Solves two problems at once and is easy to install.

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Re: First Start of the Season Fuel Mixture Problems

Post by John iaccino » Tue Apr 21, 2020 7:16 am

Could be the ethanol in the gas. If you haven't started it since last fall, the gas has turned bad. Today's gas does not last very long in storage without some Stable in it. Try putting some fresh gas in the tank.

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Re: First Start of the Season Fuel Mixture Problems

Post by TWrenn » Tue Apr 21, 2020 9:25 am

I agree with John. Shouldn't have to run at all with the choke pulled any way out once it gets going. Check your timing, clean your plugs, did you put stabilizer in the fuel last fall...because you SHOULD. Trust me, it works! That ethanol is hard on fuel systems.
I bet ur carb is buggered up with bad fuel deposits in it. Take it off, soak it for a couple hours in a can of lacquer thinner and it just might make a difference. You'll also need to repaint it then!! :lol:


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Re: First Start of the Season Fuel Mixture Problems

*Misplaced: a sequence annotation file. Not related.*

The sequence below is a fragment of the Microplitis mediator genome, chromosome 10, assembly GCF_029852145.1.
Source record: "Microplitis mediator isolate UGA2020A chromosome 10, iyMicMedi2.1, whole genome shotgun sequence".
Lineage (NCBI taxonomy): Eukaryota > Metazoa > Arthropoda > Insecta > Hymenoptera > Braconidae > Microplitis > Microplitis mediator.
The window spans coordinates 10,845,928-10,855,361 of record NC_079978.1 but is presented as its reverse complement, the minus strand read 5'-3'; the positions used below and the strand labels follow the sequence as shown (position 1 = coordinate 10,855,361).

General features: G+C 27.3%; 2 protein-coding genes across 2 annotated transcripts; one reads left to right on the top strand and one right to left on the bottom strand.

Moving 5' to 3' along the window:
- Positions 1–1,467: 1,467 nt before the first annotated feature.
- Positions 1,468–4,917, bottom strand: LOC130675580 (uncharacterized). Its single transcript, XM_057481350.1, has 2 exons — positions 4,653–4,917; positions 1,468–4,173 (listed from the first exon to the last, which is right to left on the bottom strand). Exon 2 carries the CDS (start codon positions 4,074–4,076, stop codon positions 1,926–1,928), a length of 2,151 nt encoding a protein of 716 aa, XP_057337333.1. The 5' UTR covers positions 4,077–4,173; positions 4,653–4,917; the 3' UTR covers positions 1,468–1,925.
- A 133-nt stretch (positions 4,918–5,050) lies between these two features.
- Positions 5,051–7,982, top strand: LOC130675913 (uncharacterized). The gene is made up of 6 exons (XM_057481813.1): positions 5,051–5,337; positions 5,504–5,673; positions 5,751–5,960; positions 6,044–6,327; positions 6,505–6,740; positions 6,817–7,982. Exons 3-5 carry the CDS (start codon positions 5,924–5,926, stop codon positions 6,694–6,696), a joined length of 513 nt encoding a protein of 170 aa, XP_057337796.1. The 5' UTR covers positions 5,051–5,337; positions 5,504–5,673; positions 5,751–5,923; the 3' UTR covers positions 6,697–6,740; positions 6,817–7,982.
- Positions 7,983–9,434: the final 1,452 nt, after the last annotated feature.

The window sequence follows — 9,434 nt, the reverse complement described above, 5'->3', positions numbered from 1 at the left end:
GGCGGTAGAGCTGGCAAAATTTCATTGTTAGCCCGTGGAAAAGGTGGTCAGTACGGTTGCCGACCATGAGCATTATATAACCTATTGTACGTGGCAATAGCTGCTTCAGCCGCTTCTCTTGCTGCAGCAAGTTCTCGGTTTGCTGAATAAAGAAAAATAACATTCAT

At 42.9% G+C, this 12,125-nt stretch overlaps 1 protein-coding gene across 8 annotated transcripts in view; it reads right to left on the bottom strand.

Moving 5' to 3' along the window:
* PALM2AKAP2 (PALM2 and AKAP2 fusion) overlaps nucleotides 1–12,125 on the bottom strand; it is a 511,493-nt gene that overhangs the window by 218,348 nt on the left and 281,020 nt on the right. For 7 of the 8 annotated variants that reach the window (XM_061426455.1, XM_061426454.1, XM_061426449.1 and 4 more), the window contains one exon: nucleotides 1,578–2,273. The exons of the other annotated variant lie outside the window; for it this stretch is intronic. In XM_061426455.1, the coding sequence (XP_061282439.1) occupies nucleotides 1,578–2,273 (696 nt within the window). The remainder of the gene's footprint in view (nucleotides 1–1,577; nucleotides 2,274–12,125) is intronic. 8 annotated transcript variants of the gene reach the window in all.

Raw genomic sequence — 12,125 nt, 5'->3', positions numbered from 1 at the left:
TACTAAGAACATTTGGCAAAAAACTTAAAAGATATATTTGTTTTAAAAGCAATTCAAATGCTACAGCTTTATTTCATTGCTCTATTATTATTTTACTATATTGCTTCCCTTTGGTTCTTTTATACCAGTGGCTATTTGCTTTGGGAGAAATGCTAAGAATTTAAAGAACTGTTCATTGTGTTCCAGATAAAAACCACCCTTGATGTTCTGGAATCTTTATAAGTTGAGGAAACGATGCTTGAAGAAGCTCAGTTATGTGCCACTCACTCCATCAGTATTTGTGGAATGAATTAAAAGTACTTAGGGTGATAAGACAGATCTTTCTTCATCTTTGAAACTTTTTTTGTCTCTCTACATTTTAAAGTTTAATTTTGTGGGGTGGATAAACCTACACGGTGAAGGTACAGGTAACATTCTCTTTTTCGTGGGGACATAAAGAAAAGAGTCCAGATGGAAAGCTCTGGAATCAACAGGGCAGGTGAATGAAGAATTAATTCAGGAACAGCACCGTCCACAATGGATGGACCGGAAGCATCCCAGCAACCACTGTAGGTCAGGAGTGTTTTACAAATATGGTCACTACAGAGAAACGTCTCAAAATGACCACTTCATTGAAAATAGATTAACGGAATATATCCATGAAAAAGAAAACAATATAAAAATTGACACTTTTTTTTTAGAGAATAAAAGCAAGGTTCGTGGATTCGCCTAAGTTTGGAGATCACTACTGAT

Post by Ron Patterson » Tue Apr 21, 2020 4:04 pm

No one has mentioned the position of the spark lever during magneto starting.
Se attached.
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Re: First Start of the Season Fuel Mixture Problems

Post by Ron Patterson » Tue Apr 21, 2020 4:07 pm

Figure 1.jpg


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Re: First Start of the Season Fuel Mixture Problems

Post by Norman Kling » Tue Apr 21, 2020 4:24 pm

In the post by Ron is very good except for one important thing. Turn on the fuel valve at the sediment bowl and or the carburetor first! I think Skyler did this because he mentions cleaning out the carburetor bowl. which would need to turn off the gas to do it.
The fuel adjustment should be opened by 1/4 to 1/2 turn counter clockwise before trying to start, and the choke should be pulled out cranking about 3 -4 pulls up on the crank with the key off. Then turn on the key and one pull up should start right up.
Potential problems. water can develop in the fuel. I think ethynol can cause water to form but also changes in atmospheric pressure can draw air into and out of the tank through the vent in the cap. This air can contain moisture which will condense into water. Any water which is in the gas, usually will settle to the bottom of the tank and draining some fuel out of the sediment bulb and carburetor bowl will eliminate the water which is at the bottom.